Economics of Alcohol Control
Dates: 2013 – ongoing
Funding: World Health Organisation
Based on their experience in the Economics of Tobacco Control project, Corne van Walbeek and Evan Blecher were approached by the World Health Organisation to do a study on the economics of alcohol in South Africa. There are substantial overlaps between alcohol policy and tobacco policy, but also some significant differences. Both tobacco use and alcohol misuse carry significant health risks and negative externalities. For alcohol the negative effects are only apparent when there is excessive or risky drinking. A study on the demand for alcohol is complicated by the fact that there are numerous categories of alcohol (e.g. beer, wine, spirits and home-brew) which can act as substitutes for each other, whereas tobacco products are more homogenous.
The study aims to provide the WHO with a deeper understanding of the relationship between alcohol excise taxes, alcohol prices and alcohol consumption, for various categories. South Africa's experience with excise taxes on alcohol will be compared to experiences in countries with a similar level of development as South Africa. We aim to estimate the price elasticity of demand for various categories of alcohol, for various demographic groups. Depending on the outcomes of the study, the report might be used by the WHO to demonstrate that increasing the excise tax on alcohol is an effective way of reducing alcohol misuse and of raising additional revenue for government.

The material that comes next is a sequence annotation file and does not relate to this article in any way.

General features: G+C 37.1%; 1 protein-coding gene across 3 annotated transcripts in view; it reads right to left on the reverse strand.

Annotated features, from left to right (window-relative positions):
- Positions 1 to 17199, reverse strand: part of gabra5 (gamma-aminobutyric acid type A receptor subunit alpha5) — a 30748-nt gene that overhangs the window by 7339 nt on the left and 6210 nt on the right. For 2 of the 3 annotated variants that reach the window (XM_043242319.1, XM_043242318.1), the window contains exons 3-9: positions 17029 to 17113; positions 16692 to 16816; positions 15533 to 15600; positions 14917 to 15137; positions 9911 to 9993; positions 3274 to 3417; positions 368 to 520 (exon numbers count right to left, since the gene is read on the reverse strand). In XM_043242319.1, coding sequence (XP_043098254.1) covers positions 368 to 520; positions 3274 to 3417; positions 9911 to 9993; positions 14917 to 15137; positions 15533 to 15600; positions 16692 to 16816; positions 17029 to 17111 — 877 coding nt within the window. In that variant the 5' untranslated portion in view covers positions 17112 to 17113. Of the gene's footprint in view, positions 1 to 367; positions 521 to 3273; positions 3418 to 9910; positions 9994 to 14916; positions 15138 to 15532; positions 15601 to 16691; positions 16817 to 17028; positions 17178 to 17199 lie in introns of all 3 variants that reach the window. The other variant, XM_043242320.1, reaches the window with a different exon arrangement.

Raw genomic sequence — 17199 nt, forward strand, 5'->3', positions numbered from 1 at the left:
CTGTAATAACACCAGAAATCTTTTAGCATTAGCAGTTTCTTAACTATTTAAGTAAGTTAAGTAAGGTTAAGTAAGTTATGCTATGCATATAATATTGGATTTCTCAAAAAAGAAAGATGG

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Corne van Walbeek, Evan Blecher
Increasing the excise tax on tobacco products has proven to be a particularly effective way of reducing tobacco use. In this study, which is funded by the WHO South Africa Office, we consider the economics of alcohol policy in South Africa, focusing on the impact that increases in the excise tax could have on alcohol consumption. The study considers long-term trends in alcohol excise taxes, alcohol prices, alcohol consumption and the prevalence of alcohol use, broken down into the three main categories of alcohol, i.e. beer, wine and spirits. The study finds that, despite some increases in the past 20 years, the excise tax on alcohol is much lower in real terms than the peaks in the 1960′s and 1970′s. Furthermore, the study finds that an increase in the price of alcohol reduces alcohol consumption in general, but especially among the poorer half of the population and moderate drinkers. Click the link above to access the full report of 275 pages.
Alcohol Advertising in South Africa – A Trend and Comparative Analysis